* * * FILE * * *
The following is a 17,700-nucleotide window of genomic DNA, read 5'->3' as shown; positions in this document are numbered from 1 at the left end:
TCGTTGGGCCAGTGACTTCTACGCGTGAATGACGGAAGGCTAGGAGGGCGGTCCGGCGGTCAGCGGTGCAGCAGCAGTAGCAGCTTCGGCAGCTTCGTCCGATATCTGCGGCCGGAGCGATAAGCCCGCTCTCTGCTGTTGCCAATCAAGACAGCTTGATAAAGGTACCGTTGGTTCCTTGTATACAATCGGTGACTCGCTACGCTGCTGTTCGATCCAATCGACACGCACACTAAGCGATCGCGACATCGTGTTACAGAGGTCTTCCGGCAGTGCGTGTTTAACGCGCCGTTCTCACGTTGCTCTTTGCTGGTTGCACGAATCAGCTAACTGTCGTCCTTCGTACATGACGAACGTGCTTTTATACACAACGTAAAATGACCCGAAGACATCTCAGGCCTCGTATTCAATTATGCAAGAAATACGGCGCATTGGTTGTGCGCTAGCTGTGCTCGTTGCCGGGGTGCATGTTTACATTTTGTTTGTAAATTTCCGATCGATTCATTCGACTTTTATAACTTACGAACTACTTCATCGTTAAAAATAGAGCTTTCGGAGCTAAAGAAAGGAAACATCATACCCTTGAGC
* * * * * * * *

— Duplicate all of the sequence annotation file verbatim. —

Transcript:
The following is a 17,700-nucleotide window of genomic DNA, read 5'->3' as shown; positions in this document are numbered from 1 at the left end:
TCGTTGGGCCAGTGACTTCTACGCGTGAATGACGGAAGGCTAGGAGGGCGGTCCGGCGGTCAGCGGTGCAGCAGCAGTAGCAGCTTCGGCAGCTTCGTCCGATATCTGCGGCCGGAGCGATAAGCCCGCTCTCTGCTGTTGCCAATCAAGACAGCTTGATAAAGGTACCGTTGGTTCCTTGTATACAATCGGTGACTCGCTACGCTGCTGTTCGATCCAATCGACACGCACACTAAGCGATCGCGACATCGTGTTACAGAGGTCTTCCGGCAGTGCGTGTTTAACGCGCCGTTCTCACGTTGCTCTTTGCTGGTTGCACGAATCAGCTAACTGTCGTCCTTCGTACATGACGAACGTGCTTTTATACACAACGTAAAATGACCCGAAGACATCTCAGGCCTCGTATTCAATTATGCAAGAAATACGGCGCATTGGTTGTGCGCTAGCTGTGCTCGTTGCCGGGGTGCATGTTTACATTTTGTTTGTAAATTTCCGATCGATTCATTCGACTTTTATAACTTACGAACTACTTCATCGTTAAAAATAGAGCTTTCGGAGCTAAAGAAAGGAAACATCATACCCTTGAGC